jamesq: (Rage)
I woke up this morning to the news that Donald Trump is President-Elect.


I haven't looked at any news or opinion pieces about this yet, but I do have some thoughts.

The Blame

  • Voter suppression tactics in numerous states, aimed towards minorities.
  • The media, for trying to make the race "even", by weighing Trump's many many sins, against a lot of manufactured hearsay about Clinton. You hear people say "Crooked Hillary" enough, and you start to believe there's something to it, despite the lack of evidence. Now, the fact that Clinton lost will be cited as evidence that she must have been crooked.
  • The FBI. Seriously? WTF.
  • Third-party voters who think that voting is akin to some kind of consumer activity, rather than a civic duty.
  • Political tribesmen, who think that political parties are like the local sports team, and you have to root for them, because you've always rooted for them.
  • But most of all, I think we can blame the fact that there are simply a lot of misogynistic, racist, authoritarian assholes, and those people looked at Trump, warts and all, and said "I want him to be president".
Some random thoughts...

The Supreme Court is going to go conservative. The deciding vote is going to be a Trump nominee, and a lot of the Justices are getting old. Maybe Ruth Bader Ginsberg can last another four years, maybe not. Maybe Trump will nominate his sister.

Kiss goodbye to any progressive actions of the last eight years. I fully expect the Affordable Care Act to be effectively abolished in the next two years. Oh, maybe there'll be something called that, and there'll still be a requirement to buy health insurance; you just won't get anything for it. It'll be a tax payable to corporations.

Some pissant little country is going to get thrown up against the wall, just to show the world that Trump means business. I really hope it's not us.

That said, Trump is going to use the political machinery to go after his enemies, of which there are many, because he views anyone who disagrees with him, or makes fun of him, as the enemy. The difference between him and Nixon is that Nixon tried to keep it secret and got impeached for it. Trump will likely be quite open about it, and be praised for it.

I really feel sorry for the women who came forward about Trump's assaulting them. Maybe you'll have a case for immigrating to Canada based on persecution?

The Republican Party still can't stand the guy. They'll be fine with working with him, just like they were fine with voting for him, so long as he signs anything Paul Ryan puts on his desk. If he doesn't, I think they'll be happy to impeach him and get behind Pence. At no point will a fight between Trump and the Republican party mean a relaxation of their being awful to America.

Finally, I really did think "Do you want to write this? You could have jack-booted thugs coming to your door in a few years." Ultimately, I decided, what the hell - If things ever get that bad, they'll be plenty of things I've written over the years that will get me shot. It's too late to worry about that now.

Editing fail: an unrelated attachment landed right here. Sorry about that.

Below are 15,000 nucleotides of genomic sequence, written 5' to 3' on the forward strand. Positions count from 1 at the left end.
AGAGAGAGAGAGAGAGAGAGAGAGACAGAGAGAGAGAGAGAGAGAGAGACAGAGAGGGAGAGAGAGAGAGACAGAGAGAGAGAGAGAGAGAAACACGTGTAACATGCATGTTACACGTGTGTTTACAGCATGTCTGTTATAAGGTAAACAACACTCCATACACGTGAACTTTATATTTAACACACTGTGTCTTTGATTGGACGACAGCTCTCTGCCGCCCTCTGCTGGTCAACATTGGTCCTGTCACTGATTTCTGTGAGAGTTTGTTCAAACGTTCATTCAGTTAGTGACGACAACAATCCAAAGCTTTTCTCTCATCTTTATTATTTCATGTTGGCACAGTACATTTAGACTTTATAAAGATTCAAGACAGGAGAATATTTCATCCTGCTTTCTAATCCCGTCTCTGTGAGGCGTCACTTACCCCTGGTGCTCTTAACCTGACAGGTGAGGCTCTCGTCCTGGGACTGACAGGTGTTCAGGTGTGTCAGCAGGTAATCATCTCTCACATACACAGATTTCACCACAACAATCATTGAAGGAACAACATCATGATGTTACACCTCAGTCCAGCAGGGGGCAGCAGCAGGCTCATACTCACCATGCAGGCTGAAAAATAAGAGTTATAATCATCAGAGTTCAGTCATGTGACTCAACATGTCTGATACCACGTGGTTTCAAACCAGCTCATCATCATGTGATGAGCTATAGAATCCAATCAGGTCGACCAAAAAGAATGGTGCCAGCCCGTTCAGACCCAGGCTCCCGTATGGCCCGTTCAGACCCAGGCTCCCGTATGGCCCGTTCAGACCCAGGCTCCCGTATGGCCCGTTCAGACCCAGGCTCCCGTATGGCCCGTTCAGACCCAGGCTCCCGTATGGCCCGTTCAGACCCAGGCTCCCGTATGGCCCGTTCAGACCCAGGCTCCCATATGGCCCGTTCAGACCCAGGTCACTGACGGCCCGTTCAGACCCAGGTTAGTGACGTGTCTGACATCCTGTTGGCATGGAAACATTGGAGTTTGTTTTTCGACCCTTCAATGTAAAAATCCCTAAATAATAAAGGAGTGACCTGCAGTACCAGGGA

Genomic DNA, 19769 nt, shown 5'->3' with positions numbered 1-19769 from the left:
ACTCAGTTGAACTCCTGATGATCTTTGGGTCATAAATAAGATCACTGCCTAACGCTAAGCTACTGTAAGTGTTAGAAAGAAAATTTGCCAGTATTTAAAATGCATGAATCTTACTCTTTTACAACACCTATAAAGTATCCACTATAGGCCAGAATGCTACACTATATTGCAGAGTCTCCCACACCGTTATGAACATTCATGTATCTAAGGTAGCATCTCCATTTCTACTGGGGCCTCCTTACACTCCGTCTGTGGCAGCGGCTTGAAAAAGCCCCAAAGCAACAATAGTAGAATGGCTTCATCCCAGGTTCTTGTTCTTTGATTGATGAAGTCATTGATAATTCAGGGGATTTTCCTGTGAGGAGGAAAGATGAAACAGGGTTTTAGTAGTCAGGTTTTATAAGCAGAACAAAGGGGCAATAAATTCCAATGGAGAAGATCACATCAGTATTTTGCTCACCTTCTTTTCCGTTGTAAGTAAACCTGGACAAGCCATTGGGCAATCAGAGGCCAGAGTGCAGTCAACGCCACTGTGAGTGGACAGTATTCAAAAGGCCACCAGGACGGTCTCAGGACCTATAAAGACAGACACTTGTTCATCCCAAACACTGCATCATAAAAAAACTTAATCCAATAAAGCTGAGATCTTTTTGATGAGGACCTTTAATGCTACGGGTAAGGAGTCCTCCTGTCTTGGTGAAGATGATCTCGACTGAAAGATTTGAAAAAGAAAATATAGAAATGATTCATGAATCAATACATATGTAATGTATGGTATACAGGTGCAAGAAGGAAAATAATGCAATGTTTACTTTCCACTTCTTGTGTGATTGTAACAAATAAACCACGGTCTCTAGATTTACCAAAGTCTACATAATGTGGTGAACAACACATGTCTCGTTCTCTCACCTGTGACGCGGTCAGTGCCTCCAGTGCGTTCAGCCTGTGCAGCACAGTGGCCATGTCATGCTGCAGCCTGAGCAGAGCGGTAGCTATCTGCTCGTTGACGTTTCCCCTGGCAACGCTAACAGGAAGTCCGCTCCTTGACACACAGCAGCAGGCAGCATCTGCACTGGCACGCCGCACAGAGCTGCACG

Here's to hoping he's just a Berlusconi, and not a Mussolini.
jamesq: (An actual picture of me.)
So I just read an article from #MetroNewsCanada. Here's a quote:
Since it’s release in the U.S. and Australia last week, hundreds of Calgarians have found a work-around (that we can’t legally explain here) to download the mobile app and begin hunting in popular areas like Kensington or the Bow River.
Wait... what? They can't legally explain it? What exactly is the relevant law here? Was it the Nintendo Media Non-Disclosure Act of 2015 (aka the Gotta-hide-'em-all act)?

I get that they might not want to publish a technical how-to for assorted reasons (it's likely long, dry, and not pertinent to most of their readers), but why are they blaming the legal system?

IANAL, but I'm pretty sure I can describe illegal things in public. That includes such facts as "breaking someone's windshield with a sledgehammer is vandalism", without people misinterpreting my level of detail as instructions. There might be a few exceptions - court-ordered publication bans for example, but I'm pretty sure Nintendo's terms of service don't qualify.

Maybe - maybe - you could argue that Metro News was under some kind of contract not to release the information (in which case, they need better lawyers), but then they say this in the last paragraph:
"The game isn’t officially out in Canada yet, but there are plans to roll it out eventually. Until then, players are going online to find a work-around at get the game."
Ok, got it - if you want to play the game, go online and ask how. Thanks for the explanation that you're not legally allowed to give.

Murder is illegal. Somebody violating the terms of service of a video game by using a proxy server to download it (I imagine - haven't checked) is also illegal, technically. I wish we had a term to differentiate between those extremes. I guess we have summary conviction offenses (roughly what an American would call a misdemeanor) here, but even that seems harsh compared to this level of "crime". Is there a term even more damp and milquetoast? Maybe the Latin phrase for "you've got to be kidding me".